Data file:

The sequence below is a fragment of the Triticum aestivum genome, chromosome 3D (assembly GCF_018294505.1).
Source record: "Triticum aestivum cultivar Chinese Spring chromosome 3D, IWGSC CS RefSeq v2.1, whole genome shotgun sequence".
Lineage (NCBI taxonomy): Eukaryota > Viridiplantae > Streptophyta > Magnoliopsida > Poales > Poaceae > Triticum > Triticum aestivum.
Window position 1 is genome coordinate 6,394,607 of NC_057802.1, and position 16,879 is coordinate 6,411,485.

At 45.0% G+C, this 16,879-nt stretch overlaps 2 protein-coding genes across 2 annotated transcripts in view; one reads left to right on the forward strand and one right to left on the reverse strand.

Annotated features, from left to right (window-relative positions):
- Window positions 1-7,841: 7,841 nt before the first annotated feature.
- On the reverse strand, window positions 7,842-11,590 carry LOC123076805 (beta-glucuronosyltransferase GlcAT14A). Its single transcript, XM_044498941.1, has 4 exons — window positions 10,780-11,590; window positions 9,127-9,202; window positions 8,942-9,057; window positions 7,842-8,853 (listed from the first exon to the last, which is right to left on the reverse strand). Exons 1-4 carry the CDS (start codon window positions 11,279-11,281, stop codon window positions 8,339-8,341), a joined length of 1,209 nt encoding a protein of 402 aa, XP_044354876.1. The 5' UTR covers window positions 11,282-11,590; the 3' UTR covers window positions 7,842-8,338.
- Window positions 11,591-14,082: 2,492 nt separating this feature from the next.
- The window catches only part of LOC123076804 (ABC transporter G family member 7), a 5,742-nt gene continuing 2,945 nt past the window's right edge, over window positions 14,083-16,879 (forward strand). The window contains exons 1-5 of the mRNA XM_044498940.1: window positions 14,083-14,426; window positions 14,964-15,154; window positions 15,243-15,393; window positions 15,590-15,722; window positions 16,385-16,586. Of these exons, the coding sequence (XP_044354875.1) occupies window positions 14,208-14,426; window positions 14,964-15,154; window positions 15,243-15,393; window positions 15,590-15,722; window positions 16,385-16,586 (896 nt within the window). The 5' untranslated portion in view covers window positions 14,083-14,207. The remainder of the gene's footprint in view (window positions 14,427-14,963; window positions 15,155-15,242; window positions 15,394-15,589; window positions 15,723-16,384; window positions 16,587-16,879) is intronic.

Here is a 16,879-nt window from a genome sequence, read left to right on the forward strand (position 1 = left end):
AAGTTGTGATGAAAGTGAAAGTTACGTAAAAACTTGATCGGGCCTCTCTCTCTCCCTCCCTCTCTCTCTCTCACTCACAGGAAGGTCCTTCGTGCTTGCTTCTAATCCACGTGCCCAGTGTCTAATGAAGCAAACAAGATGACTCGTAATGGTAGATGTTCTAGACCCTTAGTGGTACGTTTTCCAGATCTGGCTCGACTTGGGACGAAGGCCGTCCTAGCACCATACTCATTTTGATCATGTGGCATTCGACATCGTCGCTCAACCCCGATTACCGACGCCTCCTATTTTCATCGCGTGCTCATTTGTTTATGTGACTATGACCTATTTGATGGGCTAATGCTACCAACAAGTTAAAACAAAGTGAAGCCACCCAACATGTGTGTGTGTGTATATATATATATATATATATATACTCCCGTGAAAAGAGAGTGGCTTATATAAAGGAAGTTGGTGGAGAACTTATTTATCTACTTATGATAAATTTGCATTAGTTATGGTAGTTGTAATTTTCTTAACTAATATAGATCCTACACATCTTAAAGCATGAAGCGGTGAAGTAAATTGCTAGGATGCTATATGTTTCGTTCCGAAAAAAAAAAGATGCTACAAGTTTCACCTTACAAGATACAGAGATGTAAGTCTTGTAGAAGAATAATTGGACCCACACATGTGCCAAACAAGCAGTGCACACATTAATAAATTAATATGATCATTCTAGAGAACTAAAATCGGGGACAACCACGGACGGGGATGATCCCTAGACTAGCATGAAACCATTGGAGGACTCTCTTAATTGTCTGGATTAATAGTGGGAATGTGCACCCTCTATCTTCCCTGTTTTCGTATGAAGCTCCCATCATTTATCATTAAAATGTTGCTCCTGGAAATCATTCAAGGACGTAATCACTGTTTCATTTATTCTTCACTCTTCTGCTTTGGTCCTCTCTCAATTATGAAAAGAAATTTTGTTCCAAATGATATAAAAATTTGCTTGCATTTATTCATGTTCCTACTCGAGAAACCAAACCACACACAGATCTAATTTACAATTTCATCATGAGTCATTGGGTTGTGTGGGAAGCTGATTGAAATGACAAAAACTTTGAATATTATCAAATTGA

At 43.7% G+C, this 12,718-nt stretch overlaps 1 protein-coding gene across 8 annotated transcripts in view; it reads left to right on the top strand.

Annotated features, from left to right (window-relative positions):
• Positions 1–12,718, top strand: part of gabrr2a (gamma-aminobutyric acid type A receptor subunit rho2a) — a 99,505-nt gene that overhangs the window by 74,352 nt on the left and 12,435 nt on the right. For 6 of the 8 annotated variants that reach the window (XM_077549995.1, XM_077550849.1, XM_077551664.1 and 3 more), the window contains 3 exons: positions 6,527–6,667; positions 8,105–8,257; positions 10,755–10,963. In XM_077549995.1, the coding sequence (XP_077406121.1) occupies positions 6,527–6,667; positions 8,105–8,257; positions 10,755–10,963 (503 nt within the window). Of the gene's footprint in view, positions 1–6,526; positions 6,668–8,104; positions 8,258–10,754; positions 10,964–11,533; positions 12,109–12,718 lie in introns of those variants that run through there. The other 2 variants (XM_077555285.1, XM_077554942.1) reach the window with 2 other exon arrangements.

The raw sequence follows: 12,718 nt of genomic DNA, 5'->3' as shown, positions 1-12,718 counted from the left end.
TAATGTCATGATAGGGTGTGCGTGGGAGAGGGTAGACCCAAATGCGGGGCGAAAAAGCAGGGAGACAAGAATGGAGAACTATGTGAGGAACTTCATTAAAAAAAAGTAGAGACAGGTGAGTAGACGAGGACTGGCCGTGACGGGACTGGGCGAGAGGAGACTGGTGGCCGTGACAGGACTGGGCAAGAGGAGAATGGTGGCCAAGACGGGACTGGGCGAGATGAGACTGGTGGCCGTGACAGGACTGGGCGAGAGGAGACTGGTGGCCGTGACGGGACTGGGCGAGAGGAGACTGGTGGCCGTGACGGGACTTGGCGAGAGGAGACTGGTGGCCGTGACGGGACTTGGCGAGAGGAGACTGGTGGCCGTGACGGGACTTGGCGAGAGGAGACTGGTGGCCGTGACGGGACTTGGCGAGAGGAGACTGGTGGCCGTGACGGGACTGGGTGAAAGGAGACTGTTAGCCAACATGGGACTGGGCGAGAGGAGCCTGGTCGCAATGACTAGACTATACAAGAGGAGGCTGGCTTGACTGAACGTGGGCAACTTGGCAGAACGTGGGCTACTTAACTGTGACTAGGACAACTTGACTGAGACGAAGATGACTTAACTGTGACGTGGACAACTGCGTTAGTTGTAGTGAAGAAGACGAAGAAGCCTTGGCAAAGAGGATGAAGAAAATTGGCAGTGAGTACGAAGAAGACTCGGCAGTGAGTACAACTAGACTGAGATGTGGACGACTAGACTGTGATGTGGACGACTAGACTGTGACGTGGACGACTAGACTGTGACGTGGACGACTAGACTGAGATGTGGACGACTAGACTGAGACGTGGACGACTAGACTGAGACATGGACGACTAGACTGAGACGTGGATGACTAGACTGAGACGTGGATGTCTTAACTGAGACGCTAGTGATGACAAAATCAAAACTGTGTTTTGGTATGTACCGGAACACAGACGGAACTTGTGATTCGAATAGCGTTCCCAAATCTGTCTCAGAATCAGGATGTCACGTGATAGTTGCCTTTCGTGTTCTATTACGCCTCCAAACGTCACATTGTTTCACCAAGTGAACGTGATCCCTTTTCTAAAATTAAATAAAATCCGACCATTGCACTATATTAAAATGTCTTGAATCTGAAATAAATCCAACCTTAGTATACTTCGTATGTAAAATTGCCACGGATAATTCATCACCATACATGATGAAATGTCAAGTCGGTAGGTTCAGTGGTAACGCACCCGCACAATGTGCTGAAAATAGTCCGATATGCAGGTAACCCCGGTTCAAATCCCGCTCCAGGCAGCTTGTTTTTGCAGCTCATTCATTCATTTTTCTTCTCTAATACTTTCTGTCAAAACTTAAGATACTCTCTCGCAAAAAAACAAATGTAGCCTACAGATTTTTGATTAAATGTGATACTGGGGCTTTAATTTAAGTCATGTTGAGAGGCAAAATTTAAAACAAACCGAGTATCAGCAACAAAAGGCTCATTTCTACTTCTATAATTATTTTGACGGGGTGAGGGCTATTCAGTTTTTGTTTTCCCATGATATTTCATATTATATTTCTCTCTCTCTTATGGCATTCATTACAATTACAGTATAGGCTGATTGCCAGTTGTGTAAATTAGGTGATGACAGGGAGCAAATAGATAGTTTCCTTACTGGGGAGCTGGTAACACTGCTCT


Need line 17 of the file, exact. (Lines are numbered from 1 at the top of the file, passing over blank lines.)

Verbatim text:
TAATGTCATGATAGGGTGTGCGTGGGAGAGGGTAGACCCAAATGCGGGGCGAAAAAGCAGGGAGACAAGAATGGAGAACTATGTGAGGAACTTCATTAAAAAAAAGTAGAGACAGGTGAGTAGACGAGGACTGGCCGTGACGGGACTGGGCGAGAGGAGACTGGTGGCCGTGACAGGACTGGGCAAGAGGAGAATGGTGGCCAAGACGGGACTGGGCGAGATGAGACTGGTGGCCGTGACAGGACTGGGCGAGAGGAGACTGGTGGCCGTGACGGGACTGGGCGAGAGGAGACTGGTGGCCGTGACGGGACTTGGCGAGAGGAGACTGGTGGCCGTGACGGGACTTGGCGAGAGGAGACTGGTGGCCGTGACGGGACTTGGCGAGAGGAGACTGGTGGCCGTGACGGGACTTGGCGAGAGGAGACTGGTGGCCGTGACGGGACTGGGTGAAAGGAGACTGTTAGCCAACATGGGACTGGGCGAGAGGAGCCTGGTCGCAATGACTAGACTATACAAGAGGAGGCTGGCTTGACTGAACGTGGGCAACTTGGCAGAACGTGGGCTACTTAACTGTGACTAGGACAACTTGACTGAGACGAAGATGACTTAACTGTGACGTGGACAACTGCGTTAGTTGTAGTGAAGAAGACGAAGAAGCCTTGGCAAAGAGGATGAAGAAAATTGGCAGTGAGTACGAAGAAGACTCGGCAGTGAGTACAACTAGACTGAGATGTGGACGACTAGACTGTGATGTGGACGACTAGACTGTGACGTGGACGACTAGACTGTGACGTGGACGACTAGACTGAGATGTGGACGACTAGACTGAGACGTGGACGACTAGACTGAGACATGGACGACTAGACTGAGACGTGGATGACTAGACTGAGACGTGGATGTCTTAACTGAGACGCTAGTGATGACAAAATCAAAACTGTGTTTTGGTATGTACCGGAACACAGACGGAACTTGTGATTCGAATAGCGTTCCCAAATCTGTCTCAGAATCAGGATGTCACGTGATAGTTGCCTTTCGTGTTCTATTACGCCTCCAAACGTCACATTGTTTCACCAAGTGAACGTGATCCCTTTTCTAAAATTAAATAAAATCCGACCATTGCACTATATTAAAATGTCTTGAATCTGAAATAAATCCAACCTTAGTATACTTCGTATGTAAAATTGCCACGGATAATTCATCACCATACATGATGAAATGTCAAGTCGGTAGGTTCAGTGGTAACGCACCCGCACAATGTGCTGAAAATAGTCCGATATGCAGGTAACCCCGGTTCAAATCCCGCTCCAGGCAGCTTGTTTTTGCAGCTCATTCATTCATTTTTCTTCTCTAATACTTTCTGTCAAAACTTAAGATACTCTCTCGCAAAAAAACAAATGTAGCCTACAGATTTTTGATTAAATGTGATACTGGGGCTTTAATTTAAGTCATGTTGAGAGGCAAAATTTAAAACAAACCGAGTATCAGCAACAAAAGGCTCATTTCTACTTCTATAATTATTTTGACGGGGTGAGGGCTATTCAGTTTTTGTTTTCCCATGATATTTCATATTATATTTCTCTCTCTCTTATGGCATTCATTACAATTACAGTATAGGCTGATTGCCAGTTGTGTAAATTAGGTGATGACAGGGAGCAAATAGATAGTTTCCTTACTGGGGAGCTGGTAACACTGCTCT